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Over $900 million in voluntary super contributions
144,228 AustralianSuper members aged 30-49 made a total of $900 million in voluntary contributions last year1.
The impact extra contributions can have
Voluntary contributions can be a great way to help grow your super. If it suits your personal situation, adding a little bit extra to your super now could have a big impact on your balance for retirement2.
Neelima works for herself as a freelancer and is 37 years old. She earns $97,000 a year before tax and has a current super balance of $85,000.
This case study is for illustration purposes only. Gross earnings and lump sum contribution assumed to increase at 3.5% p.a. After-tax earnings based on 2022/23 ATO resident income tax rates plus 2% Medicare levy. Investment returns based on 6.5% p.a. after fees and taxes. Administration fee deducted from account balances of $52 p.a. + 0.10% p.a. of your account balance up to a maximum of $350 p.a. Nominal insurance premium of $500 p.a. Performance is not guaranteed. All figures calculated in today’s dollars by discounting at wage inflation of 3.5% and rounded to nearest $1,000. Before adding to your super, consider your financial circumstances, contribution caps that may apply, and tax issues. We recommend you consider seeking financial advice.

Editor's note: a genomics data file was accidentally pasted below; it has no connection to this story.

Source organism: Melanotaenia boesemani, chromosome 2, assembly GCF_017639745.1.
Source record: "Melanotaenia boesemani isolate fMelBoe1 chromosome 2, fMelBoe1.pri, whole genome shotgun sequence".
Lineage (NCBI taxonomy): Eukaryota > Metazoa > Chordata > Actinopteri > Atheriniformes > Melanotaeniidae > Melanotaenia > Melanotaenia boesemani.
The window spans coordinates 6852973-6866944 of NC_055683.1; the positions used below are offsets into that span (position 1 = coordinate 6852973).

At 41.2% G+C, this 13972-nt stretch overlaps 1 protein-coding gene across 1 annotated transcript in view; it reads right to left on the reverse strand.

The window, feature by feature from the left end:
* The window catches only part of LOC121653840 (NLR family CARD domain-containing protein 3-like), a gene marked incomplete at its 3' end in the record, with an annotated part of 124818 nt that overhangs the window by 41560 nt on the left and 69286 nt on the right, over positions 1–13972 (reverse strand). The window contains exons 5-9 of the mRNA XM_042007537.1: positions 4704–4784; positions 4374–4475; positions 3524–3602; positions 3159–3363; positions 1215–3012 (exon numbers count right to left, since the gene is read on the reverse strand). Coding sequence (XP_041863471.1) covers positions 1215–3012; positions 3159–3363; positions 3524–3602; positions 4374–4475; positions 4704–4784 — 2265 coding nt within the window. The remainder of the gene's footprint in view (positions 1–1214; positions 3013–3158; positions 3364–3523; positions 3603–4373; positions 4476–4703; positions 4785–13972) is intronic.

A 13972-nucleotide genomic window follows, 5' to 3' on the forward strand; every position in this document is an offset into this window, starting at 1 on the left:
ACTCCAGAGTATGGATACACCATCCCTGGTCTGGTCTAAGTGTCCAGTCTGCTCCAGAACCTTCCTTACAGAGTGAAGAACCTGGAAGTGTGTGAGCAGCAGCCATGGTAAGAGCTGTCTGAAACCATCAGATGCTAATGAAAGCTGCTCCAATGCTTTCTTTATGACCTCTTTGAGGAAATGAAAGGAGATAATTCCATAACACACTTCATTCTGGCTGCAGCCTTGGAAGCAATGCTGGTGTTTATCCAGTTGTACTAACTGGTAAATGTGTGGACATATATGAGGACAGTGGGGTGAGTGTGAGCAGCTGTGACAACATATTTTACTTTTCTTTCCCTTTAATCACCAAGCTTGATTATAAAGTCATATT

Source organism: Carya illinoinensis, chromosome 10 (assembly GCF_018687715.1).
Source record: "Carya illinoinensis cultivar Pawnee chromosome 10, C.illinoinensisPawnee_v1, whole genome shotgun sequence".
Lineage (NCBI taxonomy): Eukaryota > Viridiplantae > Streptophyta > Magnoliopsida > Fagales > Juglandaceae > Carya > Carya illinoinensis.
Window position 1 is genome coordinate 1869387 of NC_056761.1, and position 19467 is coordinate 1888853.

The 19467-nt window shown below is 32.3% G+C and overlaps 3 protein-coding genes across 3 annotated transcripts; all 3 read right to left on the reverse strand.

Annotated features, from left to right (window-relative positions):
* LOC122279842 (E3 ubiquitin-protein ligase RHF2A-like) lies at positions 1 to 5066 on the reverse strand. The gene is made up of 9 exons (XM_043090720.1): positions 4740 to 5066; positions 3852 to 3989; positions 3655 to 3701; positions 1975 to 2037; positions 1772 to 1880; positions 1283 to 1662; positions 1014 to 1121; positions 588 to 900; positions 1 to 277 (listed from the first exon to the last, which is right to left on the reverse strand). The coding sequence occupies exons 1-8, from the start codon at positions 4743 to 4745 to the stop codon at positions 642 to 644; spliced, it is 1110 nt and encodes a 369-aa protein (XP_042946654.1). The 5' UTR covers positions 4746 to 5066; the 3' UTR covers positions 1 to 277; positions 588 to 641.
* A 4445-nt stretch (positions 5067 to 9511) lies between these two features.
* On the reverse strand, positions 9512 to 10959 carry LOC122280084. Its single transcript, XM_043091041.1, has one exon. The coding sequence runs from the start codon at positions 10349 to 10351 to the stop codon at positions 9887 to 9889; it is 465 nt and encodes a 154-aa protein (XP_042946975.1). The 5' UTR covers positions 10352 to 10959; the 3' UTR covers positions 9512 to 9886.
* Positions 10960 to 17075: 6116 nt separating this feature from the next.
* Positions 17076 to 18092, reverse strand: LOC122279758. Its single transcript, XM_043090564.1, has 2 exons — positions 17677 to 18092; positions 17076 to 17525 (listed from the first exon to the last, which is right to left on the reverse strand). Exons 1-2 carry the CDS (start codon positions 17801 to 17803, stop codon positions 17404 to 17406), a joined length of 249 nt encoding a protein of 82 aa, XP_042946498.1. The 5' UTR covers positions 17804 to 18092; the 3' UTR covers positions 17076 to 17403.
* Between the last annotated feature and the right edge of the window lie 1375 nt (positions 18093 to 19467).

There’s more than one way to build your super through extra contributions. Depending on your situation, you can choose to put a little extra into your super before or after tax.
How you can add to your super
There are a few ways to make extra contributions.
Salary sacrifice contributions come out of your pay before it’s taxed and your employer pays this into your super account in addition to any employer super contributions.
After-tax contributions are extra payments you can make from the money you’ve already paid tax on, like your take-home salary. You could also qualify for government co-contributions, depending on certain eligibility criteria such as your annual income.